Expert's View

My article on legislation that would allow dependent children to be covered by their parent’s FEHB policy up to age 26 got me thinking about the differences in age cutoffs for other children’s benefits. Last week I wrote about the survivor benefits for the children of deceased federal employees and retirees. This week I want to look at Option C in the Federal Employees Group Life Insurance program.


Option C provides coverage for your spouse and eligible family members. Eligible dependent children are defined as a child born of the marriage, an adopted child, a stepchild who lives with you in a regular parent-child relationship, or a recognized natural child. In addition, your child must be unmarried and under age 22 or, if age 22 or over, must be incapable of self-support because of a physical or mental disability that existed before the child reached age 22.

To be eligible for Option C coverage, you must be covered by Basic insurance; then if you want Option C coverage, you may elect up to five multiples. Each multiple is equal to $5,000 for your spouse and $2,500 for each eligible dependent child. The number of multiples you elect applies to all of your eligible family members. You can’t elect one number of multiples for your spouse and a different number for your eligible dependent children.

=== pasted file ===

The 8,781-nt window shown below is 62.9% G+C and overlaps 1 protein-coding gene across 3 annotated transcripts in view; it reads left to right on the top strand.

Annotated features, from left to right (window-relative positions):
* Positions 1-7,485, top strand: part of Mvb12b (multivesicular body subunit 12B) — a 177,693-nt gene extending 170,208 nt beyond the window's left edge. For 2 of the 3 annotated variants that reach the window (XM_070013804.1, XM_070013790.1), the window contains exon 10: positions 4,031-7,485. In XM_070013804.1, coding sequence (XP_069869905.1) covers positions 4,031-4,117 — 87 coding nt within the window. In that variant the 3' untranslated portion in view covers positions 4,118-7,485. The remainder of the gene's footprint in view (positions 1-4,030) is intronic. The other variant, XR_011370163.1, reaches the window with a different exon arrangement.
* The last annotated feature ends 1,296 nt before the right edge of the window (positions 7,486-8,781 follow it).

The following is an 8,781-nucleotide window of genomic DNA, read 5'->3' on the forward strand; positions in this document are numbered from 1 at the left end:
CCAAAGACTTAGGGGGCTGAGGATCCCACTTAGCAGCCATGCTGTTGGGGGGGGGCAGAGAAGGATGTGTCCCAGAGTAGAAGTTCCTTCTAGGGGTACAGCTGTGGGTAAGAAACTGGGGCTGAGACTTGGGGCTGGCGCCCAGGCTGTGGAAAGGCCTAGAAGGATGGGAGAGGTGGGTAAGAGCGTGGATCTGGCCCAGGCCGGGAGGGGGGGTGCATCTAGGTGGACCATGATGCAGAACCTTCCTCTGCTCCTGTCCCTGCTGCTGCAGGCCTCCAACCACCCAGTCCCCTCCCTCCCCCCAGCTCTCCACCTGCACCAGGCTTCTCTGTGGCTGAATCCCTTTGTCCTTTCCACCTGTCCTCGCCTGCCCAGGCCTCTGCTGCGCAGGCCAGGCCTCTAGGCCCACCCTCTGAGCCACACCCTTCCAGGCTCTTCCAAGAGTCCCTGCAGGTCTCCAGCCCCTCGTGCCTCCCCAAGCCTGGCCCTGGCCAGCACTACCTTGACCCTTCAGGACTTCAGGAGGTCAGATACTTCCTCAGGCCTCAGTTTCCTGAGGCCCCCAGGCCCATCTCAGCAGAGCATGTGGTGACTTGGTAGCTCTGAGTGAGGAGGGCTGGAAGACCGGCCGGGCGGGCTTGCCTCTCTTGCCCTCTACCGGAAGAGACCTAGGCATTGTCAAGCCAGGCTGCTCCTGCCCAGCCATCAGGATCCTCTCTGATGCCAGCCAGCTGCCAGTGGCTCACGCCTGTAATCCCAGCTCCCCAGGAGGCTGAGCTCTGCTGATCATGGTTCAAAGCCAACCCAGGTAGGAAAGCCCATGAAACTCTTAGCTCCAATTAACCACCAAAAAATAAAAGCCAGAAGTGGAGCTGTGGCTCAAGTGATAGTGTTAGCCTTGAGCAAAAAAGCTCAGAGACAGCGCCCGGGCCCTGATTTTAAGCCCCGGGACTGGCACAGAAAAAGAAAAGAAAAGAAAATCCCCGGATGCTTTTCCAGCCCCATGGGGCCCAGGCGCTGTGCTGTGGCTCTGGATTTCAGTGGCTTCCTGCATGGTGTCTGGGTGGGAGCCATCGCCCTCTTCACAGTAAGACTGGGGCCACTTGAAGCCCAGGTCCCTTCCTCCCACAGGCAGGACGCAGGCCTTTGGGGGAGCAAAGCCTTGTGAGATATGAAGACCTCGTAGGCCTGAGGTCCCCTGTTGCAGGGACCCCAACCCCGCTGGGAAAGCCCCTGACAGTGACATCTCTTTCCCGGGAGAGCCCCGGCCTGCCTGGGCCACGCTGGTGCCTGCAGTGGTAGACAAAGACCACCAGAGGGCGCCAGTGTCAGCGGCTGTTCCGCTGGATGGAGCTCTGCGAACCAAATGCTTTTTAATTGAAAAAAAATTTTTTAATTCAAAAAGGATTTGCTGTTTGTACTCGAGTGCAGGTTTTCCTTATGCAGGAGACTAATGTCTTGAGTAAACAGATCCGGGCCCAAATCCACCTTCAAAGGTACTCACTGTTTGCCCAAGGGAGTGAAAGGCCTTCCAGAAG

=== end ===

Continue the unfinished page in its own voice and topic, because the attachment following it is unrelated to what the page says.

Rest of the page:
Unlike Basic insurance, where the government pays a portion of the premiums, you must pay the entire amount for Option C coverage, the amount of which depends on your age. Here is a list of the current monthly premiums for each multiple:

Under age 35  $0.59


Age 35 through 39 $0.74

Age 40 through 44 $1.00

Age 45 thought 49 $1.30

Age 50 through 54 $1.95

Age 55 through 59 $3.14

Age 60 through 64 $5.63

Age 65 through 69 $6.50


Age 70 through 74 $7.37

Age 74 through 79 $9.75

Age 80+  $13.00

If you have Option C coverage and retire before age 65, at age 65 you will no longer be required to pay any premiums; however, if you don’t, your coverage amount will begin to decrease at a rate of 2 percent per month for 50 months until it reaches zero. Whether you want to continue to pay premiums to keep the same level of coverage is up to you.


While Option C benefits cannot be paid to a minor, a child who has reached the age of 18 is considered to be an adult and can receive a benefit payment in his or her name. However, if the age of adulthood where the individual has legal residence is set at a lower age, the child is considered an adult upon reaching that lower age. This policy differs from the recent legislative change that allows unmarried dependent “children” to be covered by a parent’s FEHB policy until age 26.